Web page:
Canada says must work hard to ensure firms benefit from EU deal
- Top 10 News for 12/2: Crude Rips on OPEC Cut; Starbucks' Schultz Steps Down; Nonfarm Payrolls Flat in Nov.
- Unemployment Rate Drops to 4.6%
- Bond yields fall on U.S. jobs data, euro flat before Italy vote
- Alibaba (BABA) Founder Jack Ma Discuss Plans to Retire; 'I Don't Want to Die at the Office'
- Starbucks Coffee (SBUX) CEO Howard Schultz to Step Down, Appointed Executive Chairman; Kevin Johnson New CEO
(L-R) European Commission President Jean-Claude Juncker, Canada's Prime Minister Justin Trudeau, Canada's International Trade Minister Chrystia Freeland, Quebec's Premier Philippe Couillard and European Council President Donald Tusk attend the signing cer
Get access to the best calls on Wall Street with StreetInsider.com's Ratings Insider Elite. Get your Free Trial here.
By David Ljunggren
OTTAWA (Reuters) - The Canadian government will have to work hard to ensure firms benefit from a landmark free trade deal that Canada has reached with the European Union, Trade Minister Chrystia Freeland said on Monday.
After the EU settled a series of internal disputes, Prime Minister Justin Trudeau signed the Comprehensive Economic and Trade Agreement (CETA) on Sunday.
Although Freeland introduced legislation on Monday to ratify the pact, Canada must wait for a vote in the European Parliament before most tariffs are lifted. Both sides have said they expect that vote to take place early next year.
Supporters say CETA will increase bilateral trade by 20 percent. But that will happen only if Canadian exporters - who critics complain are often too timid - make more effort.
"The government is now very, very focused on working with our exporters to be sure they understand the opportunities that this new market holds," Freeland told reporters.
A group representing chief executives said Freeland's ministry needed to make "very aggressive efforts" to help small and medium-sized firms, which would otherwise struggle to take full advantage of CETA.
"Large companies are going to be all over this. The challenge for Canada is always that we don't have enough large companies," said John Manley, president of the Business Council of Canada.
Full ratification requires votes in the parliaments of all 28 EU member nations, which could take years.
Another challenge for Ottawa is the demand for compensation from agricultural producers who fear increased imports. Freeland said ministers would decide soon how much to provide.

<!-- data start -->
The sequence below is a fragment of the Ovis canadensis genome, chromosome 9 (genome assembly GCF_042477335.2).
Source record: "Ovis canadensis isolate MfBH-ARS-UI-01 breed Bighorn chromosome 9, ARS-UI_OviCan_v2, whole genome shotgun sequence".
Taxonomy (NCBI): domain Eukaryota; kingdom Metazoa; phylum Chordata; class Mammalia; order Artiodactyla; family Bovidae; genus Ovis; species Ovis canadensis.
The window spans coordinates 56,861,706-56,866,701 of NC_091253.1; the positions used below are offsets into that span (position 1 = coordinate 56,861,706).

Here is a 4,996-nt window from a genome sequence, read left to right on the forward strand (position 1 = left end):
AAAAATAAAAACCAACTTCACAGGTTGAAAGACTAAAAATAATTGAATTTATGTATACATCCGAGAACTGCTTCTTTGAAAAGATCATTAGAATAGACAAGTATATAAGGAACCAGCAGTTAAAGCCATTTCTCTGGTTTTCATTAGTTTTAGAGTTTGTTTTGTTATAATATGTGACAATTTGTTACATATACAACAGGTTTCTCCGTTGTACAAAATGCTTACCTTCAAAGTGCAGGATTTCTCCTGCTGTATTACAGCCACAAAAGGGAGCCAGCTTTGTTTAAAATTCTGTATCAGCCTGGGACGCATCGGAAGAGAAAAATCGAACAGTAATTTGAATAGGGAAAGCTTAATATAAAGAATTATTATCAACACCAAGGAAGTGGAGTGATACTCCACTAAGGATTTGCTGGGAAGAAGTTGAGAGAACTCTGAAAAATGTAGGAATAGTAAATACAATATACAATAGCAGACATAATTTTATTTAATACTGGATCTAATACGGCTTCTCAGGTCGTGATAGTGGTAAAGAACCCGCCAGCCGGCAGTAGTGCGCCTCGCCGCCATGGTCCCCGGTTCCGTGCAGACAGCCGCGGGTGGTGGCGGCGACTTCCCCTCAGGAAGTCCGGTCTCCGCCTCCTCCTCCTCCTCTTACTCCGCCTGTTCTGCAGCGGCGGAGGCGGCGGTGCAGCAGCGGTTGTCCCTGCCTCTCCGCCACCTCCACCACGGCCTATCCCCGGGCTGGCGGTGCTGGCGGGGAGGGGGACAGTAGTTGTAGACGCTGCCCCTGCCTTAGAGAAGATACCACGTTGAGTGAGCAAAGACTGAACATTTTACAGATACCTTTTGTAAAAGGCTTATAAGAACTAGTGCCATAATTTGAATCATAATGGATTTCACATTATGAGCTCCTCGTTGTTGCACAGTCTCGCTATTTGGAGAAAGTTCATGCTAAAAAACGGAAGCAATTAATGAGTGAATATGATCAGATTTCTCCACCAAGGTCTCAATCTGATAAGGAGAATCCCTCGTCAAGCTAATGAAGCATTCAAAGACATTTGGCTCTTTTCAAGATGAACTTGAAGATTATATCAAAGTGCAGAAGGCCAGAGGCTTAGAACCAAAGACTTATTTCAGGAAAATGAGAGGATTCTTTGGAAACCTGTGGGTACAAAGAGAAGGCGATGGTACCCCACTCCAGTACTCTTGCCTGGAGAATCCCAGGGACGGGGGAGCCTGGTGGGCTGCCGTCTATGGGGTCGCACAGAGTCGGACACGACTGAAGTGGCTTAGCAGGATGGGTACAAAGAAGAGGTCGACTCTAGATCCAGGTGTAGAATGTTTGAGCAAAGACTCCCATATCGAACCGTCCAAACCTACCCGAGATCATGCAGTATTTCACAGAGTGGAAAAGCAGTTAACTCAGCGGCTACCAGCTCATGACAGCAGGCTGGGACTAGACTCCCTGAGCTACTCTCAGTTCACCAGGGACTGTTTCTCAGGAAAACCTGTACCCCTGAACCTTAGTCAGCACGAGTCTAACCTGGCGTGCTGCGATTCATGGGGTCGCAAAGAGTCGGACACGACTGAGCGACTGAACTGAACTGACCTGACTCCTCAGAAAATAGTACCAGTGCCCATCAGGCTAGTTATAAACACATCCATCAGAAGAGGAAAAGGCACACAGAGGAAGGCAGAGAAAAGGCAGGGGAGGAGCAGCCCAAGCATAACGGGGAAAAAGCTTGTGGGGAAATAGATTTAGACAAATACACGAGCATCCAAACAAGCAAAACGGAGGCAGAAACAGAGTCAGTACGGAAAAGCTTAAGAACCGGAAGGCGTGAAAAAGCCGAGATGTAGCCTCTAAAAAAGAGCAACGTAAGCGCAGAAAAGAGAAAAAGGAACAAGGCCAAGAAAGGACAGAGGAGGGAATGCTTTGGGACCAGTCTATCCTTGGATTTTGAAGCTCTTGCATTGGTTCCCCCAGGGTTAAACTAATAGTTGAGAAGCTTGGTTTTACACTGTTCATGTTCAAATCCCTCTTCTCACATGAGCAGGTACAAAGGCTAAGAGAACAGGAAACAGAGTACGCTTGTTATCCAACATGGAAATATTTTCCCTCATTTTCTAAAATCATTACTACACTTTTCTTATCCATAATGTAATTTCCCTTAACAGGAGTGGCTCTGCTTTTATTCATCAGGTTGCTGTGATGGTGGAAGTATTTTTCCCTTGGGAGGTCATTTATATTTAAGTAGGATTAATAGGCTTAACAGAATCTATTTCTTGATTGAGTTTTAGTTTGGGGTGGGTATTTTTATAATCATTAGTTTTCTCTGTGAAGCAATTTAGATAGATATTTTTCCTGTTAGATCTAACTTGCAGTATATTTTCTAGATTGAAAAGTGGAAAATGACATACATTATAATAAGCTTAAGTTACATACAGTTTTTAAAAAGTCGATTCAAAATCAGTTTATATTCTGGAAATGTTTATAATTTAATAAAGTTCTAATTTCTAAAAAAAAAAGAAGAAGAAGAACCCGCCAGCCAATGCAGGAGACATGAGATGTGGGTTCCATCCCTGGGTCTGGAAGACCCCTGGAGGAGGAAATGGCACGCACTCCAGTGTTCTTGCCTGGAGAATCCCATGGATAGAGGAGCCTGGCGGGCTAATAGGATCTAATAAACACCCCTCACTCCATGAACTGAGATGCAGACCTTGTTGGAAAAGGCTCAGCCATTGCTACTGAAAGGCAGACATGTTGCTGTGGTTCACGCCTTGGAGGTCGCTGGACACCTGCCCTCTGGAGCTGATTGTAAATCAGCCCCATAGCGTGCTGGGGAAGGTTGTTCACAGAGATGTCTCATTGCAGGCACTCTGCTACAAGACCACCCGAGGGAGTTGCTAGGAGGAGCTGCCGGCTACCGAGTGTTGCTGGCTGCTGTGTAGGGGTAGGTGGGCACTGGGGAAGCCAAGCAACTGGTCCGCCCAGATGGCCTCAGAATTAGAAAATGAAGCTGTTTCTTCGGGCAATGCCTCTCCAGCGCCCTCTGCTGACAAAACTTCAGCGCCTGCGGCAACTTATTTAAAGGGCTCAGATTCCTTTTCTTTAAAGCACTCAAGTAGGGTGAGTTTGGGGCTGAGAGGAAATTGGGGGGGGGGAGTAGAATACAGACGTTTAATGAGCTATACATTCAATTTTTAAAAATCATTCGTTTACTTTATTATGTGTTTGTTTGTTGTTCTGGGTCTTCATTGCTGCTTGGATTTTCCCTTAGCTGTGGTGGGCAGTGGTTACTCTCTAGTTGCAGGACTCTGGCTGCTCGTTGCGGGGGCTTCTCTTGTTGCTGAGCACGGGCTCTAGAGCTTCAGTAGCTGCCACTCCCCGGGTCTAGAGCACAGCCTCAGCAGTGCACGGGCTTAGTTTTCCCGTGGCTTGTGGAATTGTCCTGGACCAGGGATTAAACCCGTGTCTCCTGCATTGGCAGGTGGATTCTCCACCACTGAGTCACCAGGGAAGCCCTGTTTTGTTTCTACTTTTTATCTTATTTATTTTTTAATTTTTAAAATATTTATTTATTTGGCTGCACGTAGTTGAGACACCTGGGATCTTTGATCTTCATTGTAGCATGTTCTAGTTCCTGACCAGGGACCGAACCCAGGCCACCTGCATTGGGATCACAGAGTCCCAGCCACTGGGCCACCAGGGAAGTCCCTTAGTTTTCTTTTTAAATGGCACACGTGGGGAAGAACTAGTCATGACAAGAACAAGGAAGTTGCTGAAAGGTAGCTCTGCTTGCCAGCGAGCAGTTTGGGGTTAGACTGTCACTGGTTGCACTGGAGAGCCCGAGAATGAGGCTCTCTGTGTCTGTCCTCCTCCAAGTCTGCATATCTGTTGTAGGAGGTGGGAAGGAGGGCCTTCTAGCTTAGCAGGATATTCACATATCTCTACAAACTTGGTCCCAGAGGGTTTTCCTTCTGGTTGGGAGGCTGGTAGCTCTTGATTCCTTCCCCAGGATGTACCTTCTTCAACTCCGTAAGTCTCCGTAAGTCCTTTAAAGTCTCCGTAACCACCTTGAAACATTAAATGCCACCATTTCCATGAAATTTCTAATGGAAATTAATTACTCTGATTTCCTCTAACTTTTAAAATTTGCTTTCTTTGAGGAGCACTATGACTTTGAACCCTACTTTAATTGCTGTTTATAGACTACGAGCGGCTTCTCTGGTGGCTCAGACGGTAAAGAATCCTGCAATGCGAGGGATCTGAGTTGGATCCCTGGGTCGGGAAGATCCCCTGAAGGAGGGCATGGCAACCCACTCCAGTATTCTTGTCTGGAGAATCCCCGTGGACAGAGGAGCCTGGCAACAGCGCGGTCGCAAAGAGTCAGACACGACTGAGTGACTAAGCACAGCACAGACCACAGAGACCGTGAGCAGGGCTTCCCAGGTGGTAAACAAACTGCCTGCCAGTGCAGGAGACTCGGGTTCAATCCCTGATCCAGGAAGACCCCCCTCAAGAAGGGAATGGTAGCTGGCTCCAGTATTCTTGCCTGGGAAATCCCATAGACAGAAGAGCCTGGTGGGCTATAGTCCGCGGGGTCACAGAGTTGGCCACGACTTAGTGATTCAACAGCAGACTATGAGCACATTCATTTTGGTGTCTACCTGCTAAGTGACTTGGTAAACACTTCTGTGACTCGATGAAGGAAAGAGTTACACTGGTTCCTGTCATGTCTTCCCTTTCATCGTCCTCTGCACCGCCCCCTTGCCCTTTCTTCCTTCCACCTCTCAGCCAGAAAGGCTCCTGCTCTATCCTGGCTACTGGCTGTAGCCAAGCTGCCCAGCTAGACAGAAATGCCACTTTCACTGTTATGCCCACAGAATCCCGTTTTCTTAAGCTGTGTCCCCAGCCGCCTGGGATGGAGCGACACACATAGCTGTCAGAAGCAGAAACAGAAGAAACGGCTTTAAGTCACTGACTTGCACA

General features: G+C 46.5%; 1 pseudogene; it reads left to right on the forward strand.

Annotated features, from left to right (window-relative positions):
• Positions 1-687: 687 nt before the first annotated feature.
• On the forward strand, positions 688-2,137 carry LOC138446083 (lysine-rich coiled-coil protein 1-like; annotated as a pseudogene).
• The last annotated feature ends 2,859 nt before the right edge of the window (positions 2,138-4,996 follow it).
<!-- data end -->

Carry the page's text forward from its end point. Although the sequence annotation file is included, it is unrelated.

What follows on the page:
Separately, Ottawa promised to lift all visa restrictions on Bulgarian and Romanian citizens as of Dec. 1, 2017. Both countries pressed for an end to the rules in return for approving CETA.
Once the European Parliament ratifies CETA, 98 percent of the agreement will come into effect.
One big winner on paper is the cattle industry, which would see its EU beef quota jump from around 1,000 tonnes to 65,000 tonnes. Some producers, though, worry about EU non-tariff barriers.
"The real question, is it real, and will Europe have another trade restriction in our way?" said John Masswohl, director of government relations at the Canadian Cattlemen's Association.
While Canada rinses beef carcasses to reduce the risk of e-coli, the EU currently bans the two rinsing methods used by big Canadian meat-packing firms, effectively excluding them, Masswohl said.
(One Euro = $1.47 Canadian)
($1 = 1.3405 Canadian dollars)
(Reporting by David Ljunggren; Editing by Cynthia Osterman and Dan Grebler)
Serious News for Serious Traders! Try StreetInsider.com Premium Free!
You May Also Be Interested In
- On final trip, Carter looks to reassure Asia allies
- U.S. spy agencies fight Congress over plan for probe of covert Russian influence campaign
- Exclusive: Standards council to investigate New Oriental after Reuters report
Create E-mail Alert Related CategoriesReuters
Sign up for StreetInsider Free!
Receive full access to all new and archived articles, unlimited portfolio tracking, e-mail alerts, custom newswires and RSS feeds - and more!